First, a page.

/CONNECT [-lqxbf] [world]
/CONNECT host port

In the first form, /connect attempts to open a socket connected to world. World must be defined by the /addworld command and not already open. If world is omitted, the first defined world will be used. If world does not have a host and port, /connect will create a "connectionless" socket. In the form "/connect host port", it will define a temporary world named "(unnamedN)" with the given address, and try to connect to it. Host may be an internet hostname, an IPv4 address, or (if your platform supports it) an IPv6 address. A temporary world will be undefined when it is no longer in use.


No automatic login (i.e., don't call the LOGIN hook).
Quiet login (overrides %{quiet} flag).
Connect using SSL (not necessary if world was defined with the "x" flag).
Connect in the foreground
Connect in the background

The first thing /connect does is create a new socket. If the -f option was given, or /connect was called from the foreground (e.g., from the command line), the new socket is immediately brought into the foreground. If the -b option was given, or /connect was called from the background (e.g., from a DISCONNECT hook in a background world), the connection proceeds in the background.

If a hostname was given, TF must look it up to find one or more IPv4 or (if your platform supports it) IPv6 addresses. If %{gethostbyname} is "nonblocking" (the default), and this process takes more than a fraction of a second, TF will print "Hostname resolution for world in progress" (the PENDING hook), and TF will continue running normally while the lookup proceeds. But if %{gethostbyname} is "blocking", TF will freeze until the lookup is finished. Either way, if the lookup succeeds, TF will try to connect; if it fails, you will be notified.

Next, TF tries to open a network connection to the IP address, and prints "Trying to connect to world: address port" (the PENDING hook). On most platforms, if %{connect} is "nonblocking" (the default), TF continues running normally while the network connection proceeds. But if %{connect} is "blocking", TF will freeze until the network connection is finished. If the connection succeeds, a message is printed, but (unlike previous versions of TF) the socket is not automatically brought to the foreground. However, if you had run /connect in the foreground (e.g. from the command line), the socket would already be in the foreground, unless it was nonblocking and had taken a long time and you foregrounded another socket while you were waiting, in which case you probably wouldn't want to automatically foreground the new socket. If you prefer automatic foregrounding upon successful connection, you can define a CONNECT hook that calls "/fg %{1}".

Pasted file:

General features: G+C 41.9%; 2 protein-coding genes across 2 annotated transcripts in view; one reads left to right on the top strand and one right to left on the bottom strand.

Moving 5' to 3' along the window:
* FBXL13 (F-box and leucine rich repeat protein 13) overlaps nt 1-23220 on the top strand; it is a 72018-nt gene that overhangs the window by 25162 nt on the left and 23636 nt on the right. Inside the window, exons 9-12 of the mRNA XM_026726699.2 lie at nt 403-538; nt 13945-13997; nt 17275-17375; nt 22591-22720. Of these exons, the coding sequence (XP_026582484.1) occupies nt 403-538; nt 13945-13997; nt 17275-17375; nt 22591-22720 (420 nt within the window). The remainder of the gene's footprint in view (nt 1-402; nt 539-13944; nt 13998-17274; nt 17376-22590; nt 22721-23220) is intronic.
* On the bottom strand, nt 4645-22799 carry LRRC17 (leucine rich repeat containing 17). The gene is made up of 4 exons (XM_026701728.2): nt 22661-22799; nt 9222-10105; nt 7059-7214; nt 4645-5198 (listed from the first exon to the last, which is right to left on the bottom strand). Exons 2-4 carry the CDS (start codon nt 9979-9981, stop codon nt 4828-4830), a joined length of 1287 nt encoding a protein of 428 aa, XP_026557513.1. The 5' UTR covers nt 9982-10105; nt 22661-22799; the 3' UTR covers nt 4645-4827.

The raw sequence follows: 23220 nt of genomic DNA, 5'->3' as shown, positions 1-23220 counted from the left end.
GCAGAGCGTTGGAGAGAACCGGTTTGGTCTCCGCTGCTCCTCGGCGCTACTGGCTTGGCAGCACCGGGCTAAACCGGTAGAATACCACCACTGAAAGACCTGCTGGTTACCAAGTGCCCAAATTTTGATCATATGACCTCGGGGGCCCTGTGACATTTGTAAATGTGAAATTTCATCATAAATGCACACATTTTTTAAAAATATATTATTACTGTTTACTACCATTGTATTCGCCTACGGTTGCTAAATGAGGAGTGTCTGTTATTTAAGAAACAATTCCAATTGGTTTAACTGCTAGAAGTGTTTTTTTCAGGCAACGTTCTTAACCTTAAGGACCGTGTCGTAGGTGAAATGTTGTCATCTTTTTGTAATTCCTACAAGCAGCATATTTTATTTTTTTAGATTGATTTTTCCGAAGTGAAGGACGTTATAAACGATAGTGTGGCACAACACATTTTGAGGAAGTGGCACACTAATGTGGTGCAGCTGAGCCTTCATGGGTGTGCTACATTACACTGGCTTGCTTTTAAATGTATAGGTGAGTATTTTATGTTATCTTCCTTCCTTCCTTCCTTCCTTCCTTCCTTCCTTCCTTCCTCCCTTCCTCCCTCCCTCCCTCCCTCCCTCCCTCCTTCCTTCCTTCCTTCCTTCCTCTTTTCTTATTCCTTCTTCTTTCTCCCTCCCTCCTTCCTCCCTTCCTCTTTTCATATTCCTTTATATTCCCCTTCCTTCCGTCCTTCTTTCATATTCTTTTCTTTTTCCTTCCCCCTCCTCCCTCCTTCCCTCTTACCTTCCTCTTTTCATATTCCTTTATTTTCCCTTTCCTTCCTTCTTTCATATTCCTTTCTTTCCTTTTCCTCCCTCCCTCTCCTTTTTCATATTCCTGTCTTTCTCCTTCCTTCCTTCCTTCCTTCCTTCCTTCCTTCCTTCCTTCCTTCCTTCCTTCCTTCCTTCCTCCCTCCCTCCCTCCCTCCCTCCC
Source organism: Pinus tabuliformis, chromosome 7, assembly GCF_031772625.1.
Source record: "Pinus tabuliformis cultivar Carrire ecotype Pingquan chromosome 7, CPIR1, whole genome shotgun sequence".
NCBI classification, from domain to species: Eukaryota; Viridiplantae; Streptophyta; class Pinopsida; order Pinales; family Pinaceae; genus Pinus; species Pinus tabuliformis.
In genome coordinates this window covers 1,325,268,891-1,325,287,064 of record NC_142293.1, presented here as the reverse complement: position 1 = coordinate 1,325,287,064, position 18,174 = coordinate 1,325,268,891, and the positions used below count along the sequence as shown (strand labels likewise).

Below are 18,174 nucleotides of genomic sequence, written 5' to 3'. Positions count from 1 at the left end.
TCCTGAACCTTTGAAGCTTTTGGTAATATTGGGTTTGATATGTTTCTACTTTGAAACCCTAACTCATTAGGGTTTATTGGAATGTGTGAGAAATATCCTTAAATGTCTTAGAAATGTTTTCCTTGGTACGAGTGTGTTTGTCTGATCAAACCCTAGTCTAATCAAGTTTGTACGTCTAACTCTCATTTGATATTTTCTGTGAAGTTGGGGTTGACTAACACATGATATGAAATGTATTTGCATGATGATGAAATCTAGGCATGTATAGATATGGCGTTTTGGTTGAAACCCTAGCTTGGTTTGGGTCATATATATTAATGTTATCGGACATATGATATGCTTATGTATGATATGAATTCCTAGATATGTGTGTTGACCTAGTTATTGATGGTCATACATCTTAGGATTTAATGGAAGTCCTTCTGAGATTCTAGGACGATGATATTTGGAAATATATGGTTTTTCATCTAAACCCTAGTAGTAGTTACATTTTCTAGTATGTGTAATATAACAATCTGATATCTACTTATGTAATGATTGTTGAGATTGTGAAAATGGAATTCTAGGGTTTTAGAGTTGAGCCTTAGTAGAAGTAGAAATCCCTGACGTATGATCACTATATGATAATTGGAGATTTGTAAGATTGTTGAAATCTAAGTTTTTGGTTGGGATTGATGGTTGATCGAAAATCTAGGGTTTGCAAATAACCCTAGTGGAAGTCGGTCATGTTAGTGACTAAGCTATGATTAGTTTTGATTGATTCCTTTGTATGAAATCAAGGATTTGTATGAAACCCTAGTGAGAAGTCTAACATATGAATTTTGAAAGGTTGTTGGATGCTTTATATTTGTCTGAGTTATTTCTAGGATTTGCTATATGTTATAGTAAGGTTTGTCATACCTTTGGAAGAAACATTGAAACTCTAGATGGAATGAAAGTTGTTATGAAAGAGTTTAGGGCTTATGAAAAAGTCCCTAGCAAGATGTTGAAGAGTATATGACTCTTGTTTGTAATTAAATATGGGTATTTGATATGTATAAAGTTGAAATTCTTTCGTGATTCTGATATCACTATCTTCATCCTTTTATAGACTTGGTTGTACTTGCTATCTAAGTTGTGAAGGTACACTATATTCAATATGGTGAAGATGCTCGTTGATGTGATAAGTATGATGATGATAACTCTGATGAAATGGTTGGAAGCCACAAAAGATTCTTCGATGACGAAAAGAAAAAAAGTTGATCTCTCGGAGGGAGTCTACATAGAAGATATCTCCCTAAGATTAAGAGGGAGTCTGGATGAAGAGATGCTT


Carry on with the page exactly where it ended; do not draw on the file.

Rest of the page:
Even if %{gethostbyname} and/or %{connect} are "blocking", they can be interrupted with the SIGINT signal (^C).

If the connection fails, TF normally prints "Connection to world failed: address port: reason" (the CONFAIL hook). But, if the failure was in the specific address, and there is more than one address associated with the world's hostname, the message will instead say "Intermediate connection to world failed: ..." (the ICONFAIL hook), and TF will try to connect to the next address. So, a failed /connect will always result in a series of zero or more ICONFAIL hooks followed by exactly one CONFAIL hook. But an ICONFAIL may also be followed by a successful connection to an alternate address.

If the network connection is successful, or the socket is "connectionless", these events occur:

If you have trouble connecting (especially if you use SOCKS), try "/set connect=blocking".

If your host has multiple network interfaces, the OS will choose one of them for the client end of the connection according to its own rules. To override the system's choice, set the tfhost variable or define the world with a srchost parameter to addworld.

/connect returns 0 on error or failure, 1 for immediate success, or 2 if the name lookup or network connection is pending.

See: worlds, sockets, proxy, /world, /addworld, /fg, /retry, %login, %gethostbyname, %connect, hooks procotols

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